HOME to http://folk.ntnu.no/krill
The name trondhjemite was given to a certain type of white granite by Viktor M. Goldschmidt in 1916.  He chose this name because the rocks he described were from the Trondhjem area (the city of Trondheim was called "Trondhjem" until it was changed to "Nidaros" in 1930 and "Trondheim" in 1931).

Trondhjemites are very common rocks, found all over the world.  The classic locality is at Follstad (Støren), about 50 kilometers south of the city of Trondheim.  This is a quarry where blocks of trondhjemite are taken for cutting and polishing large slabs, which are used for the walls and floors of special buildings.  This rock is about 432 million years old.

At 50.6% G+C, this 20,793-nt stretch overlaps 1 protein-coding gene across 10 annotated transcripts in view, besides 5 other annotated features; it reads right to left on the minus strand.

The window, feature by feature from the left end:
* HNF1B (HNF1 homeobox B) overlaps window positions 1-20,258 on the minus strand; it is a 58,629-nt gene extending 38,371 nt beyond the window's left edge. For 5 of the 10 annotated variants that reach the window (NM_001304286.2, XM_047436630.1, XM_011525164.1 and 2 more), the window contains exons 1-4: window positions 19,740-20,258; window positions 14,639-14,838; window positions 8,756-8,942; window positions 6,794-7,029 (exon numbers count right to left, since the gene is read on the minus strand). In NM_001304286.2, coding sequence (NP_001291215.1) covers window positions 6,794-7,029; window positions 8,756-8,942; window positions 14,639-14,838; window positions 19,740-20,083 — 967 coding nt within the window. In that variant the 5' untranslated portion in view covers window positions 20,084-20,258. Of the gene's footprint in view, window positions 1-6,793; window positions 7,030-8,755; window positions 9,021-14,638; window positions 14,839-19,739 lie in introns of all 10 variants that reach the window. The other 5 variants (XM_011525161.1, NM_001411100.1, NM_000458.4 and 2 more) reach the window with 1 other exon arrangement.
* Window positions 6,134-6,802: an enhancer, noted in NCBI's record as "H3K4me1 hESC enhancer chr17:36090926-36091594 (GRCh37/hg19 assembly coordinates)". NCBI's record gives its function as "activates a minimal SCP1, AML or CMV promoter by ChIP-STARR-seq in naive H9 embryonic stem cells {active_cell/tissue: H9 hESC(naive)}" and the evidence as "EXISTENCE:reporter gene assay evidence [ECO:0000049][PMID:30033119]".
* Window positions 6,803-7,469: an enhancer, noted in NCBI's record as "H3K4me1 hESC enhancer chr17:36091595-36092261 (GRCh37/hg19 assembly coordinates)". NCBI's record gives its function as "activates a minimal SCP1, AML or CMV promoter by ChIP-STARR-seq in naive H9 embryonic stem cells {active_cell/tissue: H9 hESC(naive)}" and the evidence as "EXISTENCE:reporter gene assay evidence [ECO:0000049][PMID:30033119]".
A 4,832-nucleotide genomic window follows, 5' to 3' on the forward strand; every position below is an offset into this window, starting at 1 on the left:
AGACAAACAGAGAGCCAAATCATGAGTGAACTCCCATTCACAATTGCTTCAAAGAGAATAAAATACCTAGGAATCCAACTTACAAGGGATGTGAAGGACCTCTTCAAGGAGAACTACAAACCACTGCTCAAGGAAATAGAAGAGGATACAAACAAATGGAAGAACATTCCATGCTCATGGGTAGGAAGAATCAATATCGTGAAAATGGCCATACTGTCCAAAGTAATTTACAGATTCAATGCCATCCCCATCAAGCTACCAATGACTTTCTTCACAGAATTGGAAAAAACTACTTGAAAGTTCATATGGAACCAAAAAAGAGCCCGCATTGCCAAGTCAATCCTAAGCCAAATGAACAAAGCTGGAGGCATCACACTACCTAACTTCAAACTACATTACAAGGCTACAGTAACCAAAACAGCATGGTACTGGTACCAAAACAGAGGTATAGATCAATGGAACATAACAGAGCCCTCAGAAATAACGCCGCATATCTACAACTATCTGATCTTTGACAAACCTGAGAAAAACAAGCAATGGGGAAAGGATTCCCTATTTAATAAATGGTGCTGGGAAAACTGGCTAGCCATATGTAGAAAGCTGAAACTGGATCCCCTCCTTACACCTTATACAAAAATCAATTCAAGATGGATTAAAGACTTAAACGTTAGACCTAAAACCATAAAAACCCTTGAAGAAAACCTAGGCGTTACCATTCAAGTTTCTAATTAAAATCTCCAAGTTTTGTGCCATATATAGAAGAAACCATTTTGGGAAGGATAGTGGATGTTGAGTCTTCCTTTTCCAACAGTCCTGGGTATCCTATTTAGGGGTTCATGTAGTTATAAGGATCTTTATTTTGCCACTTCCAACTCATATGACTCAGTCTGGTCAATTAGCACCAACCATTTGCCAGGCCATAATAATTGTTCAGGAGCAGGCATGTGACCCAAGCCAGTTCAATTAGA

There are also large bodies of trondhjemite within walking distance of the city center, but these have been strongly metamorphosed or altered and are now best called gneiss, and not trondhjemite.  They are about 482 million years old.

A detailed study of the trondhjemite of Follstad was published by  W.B. Size 1979:  Petrology, geochemistry and genesis of the type area trondhjemite in the Trondheim Region, Central Norwegian Caledonides, Norges geologiske undersøkelse 351,  pages 51-76.